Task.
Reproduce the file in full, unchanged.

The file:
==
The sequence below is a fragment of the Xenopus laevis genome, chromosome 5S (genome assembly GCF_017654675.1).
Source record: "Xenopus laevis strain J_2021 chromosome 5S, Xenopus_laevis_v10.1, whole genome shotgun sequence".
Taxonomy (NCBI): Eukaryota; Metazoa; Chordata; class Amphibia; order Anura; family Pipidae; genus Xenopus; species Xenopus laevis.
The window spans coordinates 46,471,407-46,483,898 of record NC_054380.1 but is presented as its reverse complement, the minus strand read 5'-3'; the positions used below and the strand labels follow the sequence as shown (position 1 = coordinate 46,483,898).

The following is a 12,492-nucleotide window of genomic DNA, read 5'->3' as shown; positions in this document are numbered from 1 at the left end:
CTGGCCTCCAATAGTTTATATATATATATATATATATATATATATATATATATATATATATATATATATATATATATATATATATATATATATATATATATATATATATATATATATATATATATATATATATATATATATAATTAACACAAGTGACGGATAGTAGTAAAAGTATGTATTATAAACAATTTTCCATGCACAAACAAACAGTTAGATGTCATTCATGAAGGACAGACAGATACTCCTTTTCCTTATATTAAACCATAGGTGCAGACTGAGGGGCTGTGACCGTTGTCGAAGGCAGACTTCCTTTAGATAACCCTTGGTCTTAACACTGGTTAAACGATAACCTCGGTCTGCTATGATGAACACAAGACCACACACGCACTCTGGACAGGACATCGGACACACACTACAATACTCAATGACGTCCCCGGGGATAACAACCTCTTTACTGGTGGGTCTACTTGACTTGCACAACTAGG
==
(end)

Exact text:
The sequence below is a fragment of the Xenopus laevis genome, chromosome 5S (genome assembly GCF_017654675.1).
Source record: "Xenopus laevis strain J_2021 chromosome 5S, Xenopus_laevis_v10.1, whole genome shotgun sequence".
Taxonomy (NCBI): Eukaryota; Metazoa; Chordata; class Amphibia; order Anura; family Pipidae; genus Xenopus; species Xenopus laevis.
The window spans coordinates 46,471,407-46,483,898 of record NC_054380.1 but is presented as its reverse complement, the minus strand read 5'-3'; the positions used below and the strand labels follow the sequence as shown (position 1 = coordinate 46,483,898).

The following is a 12,492-nucleotide window of genomic DNA, read 5'->3' as shown; positions in this document are numbered from 1 at the left end:
CTGGCCTCCAATAGTTTATATATATATATATATATATATATATATATATATATATATATATATATATATATATATATATATATATATATATATATATATATATATATATATATATATATATATATATATATATATATATATAATTAACACAAGTGACGGATAGTAGTAAAAGTATGTATTATAAACAATTTTCCATGCACAAACAAACAGTTAGATGTCATTCATGAAGGACAGACAGATACTCCTTTTCCTTATATTAAACCATAGGTGCAGACTGAGGGGCTGTGACCGTTGTCGAAGGCAGACTTCCTTTAGATAACCCTTGGTCTTAACACTGGTTAAACGATAACCTCGGTCTGCTATGATGAACACAAGACCACACACGCACTCTGGACAGGACATCGGACACACACTACAATACTCAATGACGTCCCCGGGGATAACAACCTCTTTACTGGTGGGTCTACTTGACTTGCACAACTAGG